Posted on November 21, 2020

How a Minneapolis Suburb Turned Blue, Despite Trump’s Law-and-Order Pitch

John Eligon, New York Times, November 16, 2020

As some protests over police brutality and systemic racism descended into vandalism and looting in Minneapolis over the summer, President Donald Trump insisted that he was the candidate to restore “law and order” to the city. In the nearby suburb of Chaska, Minnesota, Mike Magusin bristled. In his view, he said, the president had fueled the unrest.


In all, Trump lost Chaska by 9 percentage points — a steep fall from 2016, when he beat Hillary Clinton in that city by 6 percentage points. And although Trump captured Carver County, which includes Chaska, he did so by just 5 percentage points, down from a 14-point margin of victory in 2016.

The shift was so drastic that it helped Biden easily win Minnesota, by more than 233,000 votes. His performance in Chaska, as well as in other outlying Twin Cities communities, mirrored his success in suburbs across the country, where voters turned out in such significant numbers that they helped fuel Biden’s rise to the presidency.

Indeed, Biden improved on Clinton’s performance in suburban counties by an average of 5 percentage points, representing the places with the biggest shift in vote margins from 2016, according to a New York Times analysis. His gains were largest in traditionally Republican strongholds in battleground states, in the suburbs of Phoenix; Dallas; Jacksonville, Florida; and Atlanta, to name a few.

As was the case nationally, Trump got more votes in Chaska this year than in his first presidential run. But he also drove thousands of opponents to the polls.

Some residents said they were repulsed by Trump’s attitude and his divisive rhetoric on race, leading them to vote for Biden or a third-party candidate.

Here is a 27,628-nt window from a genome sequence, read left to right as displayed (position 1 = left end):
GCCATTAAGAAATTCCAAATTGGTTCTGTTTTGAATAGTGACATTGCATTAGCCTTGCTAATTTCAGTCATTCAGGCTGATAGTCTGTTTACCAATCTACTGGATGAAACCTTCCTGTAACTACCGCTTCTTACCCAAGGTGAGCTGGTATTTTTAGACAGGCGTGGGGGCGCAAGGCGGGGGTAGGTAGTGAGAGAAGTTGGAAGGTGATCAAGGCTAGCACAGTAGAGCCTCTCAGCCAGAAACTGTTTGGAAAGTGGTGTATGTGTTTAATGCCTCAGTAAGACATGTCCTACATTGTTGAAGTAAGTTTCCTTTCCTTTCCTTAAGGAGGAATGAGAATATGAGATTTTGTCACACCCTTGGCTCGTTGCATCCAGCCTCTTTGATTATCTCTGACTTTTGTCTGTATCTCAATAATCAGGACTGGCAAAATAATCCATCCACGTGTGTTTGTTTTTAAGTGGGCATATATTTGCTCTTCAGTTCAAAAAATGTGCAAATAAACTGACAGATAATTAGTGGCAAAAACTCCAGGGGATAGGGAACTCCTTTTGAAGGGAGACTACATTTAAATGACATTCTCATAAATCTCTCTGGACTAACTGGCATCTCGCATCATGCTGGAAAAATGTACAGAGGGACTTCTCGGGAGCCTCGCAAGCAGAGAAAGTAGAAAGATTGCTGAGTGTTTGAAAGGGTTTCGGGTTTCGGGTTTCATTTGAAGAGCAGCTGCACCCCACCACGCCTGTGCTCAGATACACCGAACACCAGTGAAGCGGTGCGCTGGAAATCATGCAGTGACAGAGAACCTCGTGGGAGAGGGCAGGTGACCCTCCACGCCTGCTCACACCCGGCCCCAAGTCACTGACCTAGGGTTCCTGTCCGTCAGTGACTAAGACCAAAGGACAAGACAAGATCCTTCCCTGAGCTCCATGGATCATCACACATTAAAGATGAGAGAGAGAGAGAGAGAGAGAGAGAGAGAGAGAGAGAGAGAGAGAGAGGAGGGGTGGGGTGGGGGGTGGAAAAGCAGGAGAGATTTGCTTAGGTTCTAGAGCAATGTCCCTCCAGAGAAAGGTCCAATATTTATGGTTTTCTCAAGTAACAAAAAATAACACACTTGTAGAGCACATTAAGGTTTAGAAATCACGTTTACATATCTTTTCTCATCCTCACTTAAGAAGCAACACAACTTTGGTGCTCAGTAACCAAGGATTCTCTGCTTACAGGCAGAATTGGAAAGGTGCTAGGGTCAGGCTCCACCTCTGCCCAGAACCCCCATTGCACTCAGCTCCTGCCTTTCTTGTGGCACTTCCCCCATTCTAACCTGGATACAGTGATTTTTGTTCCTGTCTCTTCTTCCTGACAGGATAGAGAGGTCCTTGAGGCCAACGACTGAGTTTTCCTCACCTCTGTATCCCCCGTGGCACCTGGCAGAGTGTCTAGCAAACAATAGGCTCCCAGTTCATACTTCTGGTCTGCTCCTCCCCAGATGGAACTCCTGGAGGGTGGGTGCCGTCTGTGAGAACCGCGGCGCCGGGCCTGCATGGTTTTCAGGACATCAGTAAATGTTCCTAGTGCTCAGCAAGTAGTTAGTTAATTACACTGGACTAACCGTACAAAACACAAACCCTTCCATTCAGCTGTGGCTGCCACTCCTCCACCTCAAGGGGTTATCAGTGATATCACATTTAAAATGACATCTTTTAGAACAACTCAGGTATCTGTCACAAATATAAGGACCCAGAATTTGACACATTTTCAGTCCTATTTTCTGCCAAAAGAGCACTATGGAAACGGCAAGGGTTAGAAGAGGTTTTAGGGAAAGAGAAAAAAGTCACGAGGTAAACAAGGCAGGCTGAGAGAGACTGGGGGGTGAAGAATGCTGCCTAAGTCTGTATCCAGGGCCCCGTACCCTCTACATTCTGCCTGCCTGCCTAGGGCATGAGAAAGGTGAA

Over the past couple of years, the city has grappled with racism after incidents at its high school, which included white students who dressed in Black face. Those episodes, residents said, liberalized some people’s views and fostered a greater understanding of racial justice issues that stands in contrast to Trump’s denial of systemic racism.

A shift in the city’s demographics, too, seems to have given Biden a boost. More nonwhite families and professionals who used to live in cities — groups that tend to lean more Democratic — have settled in Chaska — population 27,000 — for its affordability and high-performing schools.

And although the occasional acts of vandalism and looting in Minneapolis after the killing of George Floyd in police custody might have stoked some anxiety in Chaska, it did not seem to evoke serious concern, even among Trump’s supporters. In fact, the main takeaway, some residents said, was not that the country was descending into lawlessness, but that systemic racism was a major problem in America.

“That was a huge turning point for me, I think, in general of really understanding the Black Lives Matter movement and just embracing it,” said Amy Olsen-Schoo, a white Chaska resident who voted for Trump four years ago but for Biden this time.

Olsen-Schoo, 45, was raised in the Twin Cities suburbs as a moderate Republican — fiscally conservative but more liberal on social issues. Until this year, she had voted Republican her entire life.

When Trump campaigned four years ago, Olsen-Schoo was drawn to his lack of political experience and his pledge to “drain the swamp.” She said she brushed off his most offensive remarks. When he spoke harshly of immigrants, she took it to mean that he was championing immigration reform, which she agreed with, she said.


Once Trump became president, Olsen-Schoo quickly saw his rhetoric as inciting hatred, she said. She was horrified by comments that she read from Republicans on social media, she said, such as suggestions that Muslims were going to destroy America.

Although 83% of Chaska’s population is white, its racial and ethnic diversity has slightly grown over the past decade. Latinos make up 8.4%, Asians 3.5% and Black residents 2.2%.

The divisiveness of the Trump era hit close to home, residents said, after a series of racist incidents at Chaska High School and after critics of a new equity program in the school district argued that it would lead to discrimination against white students.

From those racial tensions, residents formed a racial justice group in Chaska, a city of sprawling subdivisions with single-family homes, surrounded by walking trails and lakes.

Donta Hughes, 38, said that after Floyd’s killing, support grew for the group and for Black residents like himself. He began receiving supportive messages on Facebook, he said, and more white residents became willing to have difficult conversations about race. {snip}